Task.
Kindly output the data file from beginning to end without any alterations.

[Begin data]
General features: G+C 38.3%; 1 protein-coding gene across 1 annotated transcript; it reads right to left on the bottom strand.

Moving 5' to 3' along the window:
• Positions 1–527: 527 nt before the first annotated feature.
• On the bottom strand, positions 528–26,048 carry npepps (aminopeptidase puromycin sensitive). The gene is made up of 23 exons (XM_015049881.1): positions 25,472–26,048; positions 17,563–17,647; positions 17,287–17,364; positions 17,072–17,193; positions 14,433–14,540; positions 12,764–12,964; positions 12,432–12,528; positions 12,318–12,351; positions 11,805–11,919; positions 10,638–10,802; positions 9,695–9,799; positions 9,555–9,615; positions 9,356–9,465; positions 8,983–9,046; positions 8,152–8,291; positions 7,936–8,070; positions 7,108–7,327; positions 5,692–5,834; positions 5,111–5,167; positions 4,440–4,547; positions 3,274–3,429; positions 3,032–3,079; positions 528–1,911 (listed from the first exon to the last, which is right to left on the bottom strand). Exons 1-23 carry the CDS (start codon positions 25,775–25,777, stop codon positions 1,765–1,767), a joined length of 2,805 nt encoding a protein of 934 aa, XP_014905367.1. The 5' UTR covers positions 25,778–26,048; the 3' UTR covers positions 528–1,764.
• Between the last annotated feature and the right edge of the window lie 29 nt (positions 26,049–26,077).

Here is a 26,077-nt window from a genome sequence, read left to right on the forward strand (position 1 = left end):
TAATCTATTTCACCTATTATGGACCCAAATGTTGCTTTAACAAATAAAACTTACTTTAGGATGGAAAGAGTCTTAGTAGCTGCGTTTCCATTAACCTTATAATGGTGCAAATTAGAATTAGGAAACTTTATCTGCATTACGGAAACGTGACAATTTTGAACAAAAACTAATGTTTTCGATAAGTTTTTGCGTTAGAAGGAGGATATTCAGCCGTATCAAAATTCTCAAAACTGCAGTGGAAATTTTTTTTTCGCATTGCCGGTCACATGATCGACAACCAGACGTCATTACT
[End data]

General features: G+C 38.3%; 1 protein-coding gene across 1 annotated transcript; it reads right to left on the bottom strand.

Moving 5' to 3' along the window:
• Positions 1–527: 527 nt before the first annotated feature.
• On the bottom strand, positions 528–26,048 carry npepps (aminopeptidase puromycin sensitive). The gene is made up of 23 exons (XM_015049881.1): positions 25,472–26,048; positions 17,563–17,647; positions 17,287–17,364; positions 17,072–17,193; positions 14,433–14,540; positions 12,764–12,964; positions 12,432–12,528; positions 12,318–12,351; positions 11,805–11,919; positions 10,638–10,802; positions 9,695–9,799; positions 9,555–9,615; positions 9,356–9,465; positions 8,983–9,046; positions 8,152–8,291; positions 7,936–8,070; positions 7,108–7,327; positions 5,692–5,834; positions 5,111–5,167; positions 4,440–4,547; positions 3,274–3,429; positions 3,032–3,079; positions 528–1,911 (listed from the first exon to the last, which is right to left on the bottom strand). Exons 1-23 carry the CDS (start codon positions 25,775–25,777, stop codon positions 1,765–1,767), a joined length of 2,805 nt encoding a protein of 934 aa, XP_014905367.1. The 5' UTR covers positions 25,778–26,048; the 3' UTR covers positions 528–1,764.
• Between the last annotated feature and the right edge of the window lie 29 nt (positions 26,049–26,077).

Here is a 26,077-nt window from a genome sequence, read left to right on the forward strand (position 1 = left end):
TAATCTATTTCACCTATTATGGACCCAAATGTTGCTTTAACAAATAAAACTTACTTTAGGATGGAAAGAGTCTTAGTAGCTGCGTTTCCATTAACCTTATAATGGTGCAAATTAGAATTAGGAAACTTTATCTGCATTACGGAAACGTGACAATTTTGAACAAAAACTAATGTTTTCGATAAGTTTTTGCGTTAGAAGGAGGATATTCAGCCGTATCAAAATTCTCAAAACTGCAGTGGAAATTTTTTTTTCGCATTGCCGGTCACATGATCGACAACCAGACGTCATTACT